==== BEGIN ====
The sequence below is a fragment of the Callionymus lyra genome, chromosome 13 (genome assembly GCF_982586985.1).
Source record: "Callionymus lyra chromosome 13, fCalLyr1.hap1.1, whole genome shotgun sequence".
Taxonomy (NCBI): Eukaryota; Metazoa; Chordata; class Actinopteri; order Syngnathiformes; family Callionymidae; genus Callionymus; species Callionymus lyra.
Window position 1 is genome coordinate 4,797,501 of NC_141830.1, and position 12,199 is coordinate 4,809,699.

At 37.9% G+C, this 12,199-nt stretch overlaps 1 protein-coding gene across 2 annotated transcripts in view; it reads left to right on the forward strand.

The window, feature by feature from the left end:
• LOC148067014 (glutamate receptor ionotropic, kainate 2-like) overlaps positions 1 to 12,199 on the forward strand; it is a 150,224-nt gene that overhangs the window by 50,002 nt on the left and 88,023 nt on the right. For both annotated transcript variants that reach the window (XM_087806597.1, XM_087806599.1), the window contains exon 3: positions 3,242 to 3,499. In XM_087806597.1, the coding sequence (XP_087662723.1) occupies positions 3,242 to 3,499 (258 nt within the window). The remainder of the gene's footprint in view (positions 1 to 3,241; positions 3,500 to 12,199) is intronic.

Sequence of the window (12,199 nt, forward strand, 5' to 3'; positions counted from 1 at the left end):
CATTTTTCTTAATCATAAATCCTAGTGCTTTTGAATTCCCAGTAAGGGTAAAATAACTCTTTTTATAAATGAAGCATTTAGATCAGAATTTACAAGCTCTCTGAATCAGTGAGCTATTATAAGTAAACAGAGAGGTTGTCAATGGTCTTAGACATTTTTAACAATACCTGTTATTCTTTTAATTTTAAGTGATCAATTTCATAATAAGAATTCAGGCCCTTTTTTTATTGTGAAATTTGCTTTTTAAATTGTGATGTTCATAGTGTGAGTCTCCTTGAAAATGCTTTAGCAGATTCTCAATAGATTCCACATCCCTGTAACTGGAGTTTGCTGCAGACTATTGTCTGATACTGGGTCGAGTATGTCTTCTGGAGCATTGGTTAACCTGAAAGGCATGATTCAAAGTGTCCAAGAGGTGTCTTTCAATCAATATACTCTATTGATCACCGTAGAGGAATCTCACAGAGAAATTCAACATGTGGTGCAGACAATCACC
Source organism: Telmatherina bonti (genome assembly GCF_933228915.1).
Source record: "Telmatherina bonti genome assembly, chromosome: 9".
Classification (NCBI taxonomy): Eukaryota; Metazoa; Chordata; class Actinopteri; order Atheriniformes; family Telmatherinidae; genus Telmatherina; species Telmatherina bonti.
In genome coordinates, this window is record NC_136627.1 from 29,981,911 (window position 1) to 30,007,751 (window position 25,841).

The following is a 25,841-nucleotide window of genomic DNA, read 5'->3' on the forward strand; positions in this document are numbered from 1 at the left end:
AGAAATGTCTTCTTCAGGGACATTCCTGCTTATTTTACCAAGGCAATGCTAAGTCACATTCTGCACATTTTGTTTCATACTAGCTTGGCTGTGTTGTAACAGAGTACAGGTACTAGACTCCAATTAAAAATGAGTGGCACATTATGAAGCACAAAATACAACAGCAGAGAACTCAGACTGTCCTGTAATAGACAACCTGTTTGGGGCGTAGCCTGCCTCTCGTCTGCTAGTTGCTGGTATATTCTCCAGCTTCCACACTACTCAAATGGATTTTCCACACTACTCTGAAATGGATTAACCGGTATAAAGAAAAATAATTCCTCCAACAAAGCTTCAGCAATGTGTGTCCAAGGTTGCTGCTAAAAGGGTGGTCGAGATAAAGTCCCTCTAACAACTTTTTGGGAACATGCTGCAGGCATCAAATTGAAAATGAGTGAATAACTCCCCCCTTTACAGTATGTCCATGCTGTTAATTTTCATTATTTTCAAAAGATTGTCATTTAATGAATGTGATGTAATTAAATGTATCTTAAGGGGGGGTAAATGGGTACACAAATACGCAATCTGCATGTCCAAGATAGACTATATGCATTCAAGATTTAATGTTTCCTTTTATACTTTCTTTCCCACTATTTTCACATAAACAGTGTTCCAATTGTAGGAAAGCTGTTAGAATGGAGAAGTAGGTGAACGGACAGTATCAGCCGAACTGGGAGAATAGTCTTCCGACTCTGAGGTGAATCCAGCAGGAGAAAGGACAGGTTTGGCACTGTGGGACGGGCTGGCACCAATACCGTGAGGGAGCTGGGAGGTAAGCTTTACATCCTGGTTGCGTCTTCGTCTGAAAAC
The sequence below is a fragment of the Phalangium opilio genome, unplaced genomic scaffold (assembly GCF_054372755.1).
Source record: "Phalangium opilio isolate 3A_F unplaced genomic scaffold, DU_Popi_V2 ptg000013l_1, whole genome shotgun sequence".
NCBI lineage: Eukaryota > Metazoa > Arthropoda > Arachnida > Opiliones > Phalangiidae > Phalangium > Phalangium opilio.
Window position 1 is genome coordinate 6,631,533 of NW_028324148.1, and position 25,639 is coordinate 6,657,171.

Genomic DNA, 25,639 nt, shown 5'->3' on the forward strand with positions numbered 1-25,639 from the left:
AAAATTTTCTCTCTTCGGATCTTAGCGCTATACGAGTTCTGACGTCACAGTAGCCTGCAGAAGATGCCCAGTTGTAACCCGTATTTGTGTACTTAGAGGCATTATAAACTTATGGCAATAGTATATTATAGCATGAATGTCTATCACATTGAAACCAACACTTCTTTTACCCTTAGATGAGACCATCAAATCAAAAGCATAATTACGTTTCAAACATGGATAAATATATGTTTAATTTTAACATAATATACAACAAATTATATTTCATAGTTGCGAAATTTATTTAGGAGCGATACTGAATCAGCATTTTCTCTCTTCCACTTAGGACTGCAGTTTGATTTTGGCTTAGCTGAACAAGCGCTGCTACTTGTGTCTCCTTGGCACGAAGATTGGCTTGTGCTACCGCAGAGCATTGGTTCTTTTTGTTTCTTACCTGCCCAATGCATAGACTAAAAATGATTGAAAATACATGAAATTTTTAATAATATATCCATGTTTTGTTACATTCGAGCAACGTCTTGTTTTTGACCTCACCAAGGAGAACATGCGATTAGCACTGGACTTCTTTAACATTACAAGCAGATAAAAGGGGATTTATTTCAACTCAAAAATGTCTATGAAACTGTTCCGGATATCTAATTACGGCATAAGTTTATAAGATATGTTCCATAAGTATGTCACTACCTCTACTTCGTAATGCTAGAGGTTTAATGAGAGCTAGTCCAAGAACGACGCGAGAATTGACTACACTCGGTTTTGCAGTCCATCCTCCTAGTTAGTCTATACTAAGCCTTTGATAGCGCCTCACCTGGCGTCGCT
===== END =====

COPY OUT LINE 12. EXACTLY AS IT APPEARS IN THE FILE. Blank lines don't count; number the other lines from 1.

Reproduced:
Classification (NCBI taxonomy): Eukaryota; Metazoa; Chordata; class Actinopteri; order Atheriniformes; family Telmatherinidae; genus Telmatherina; species Telmatherina bonti.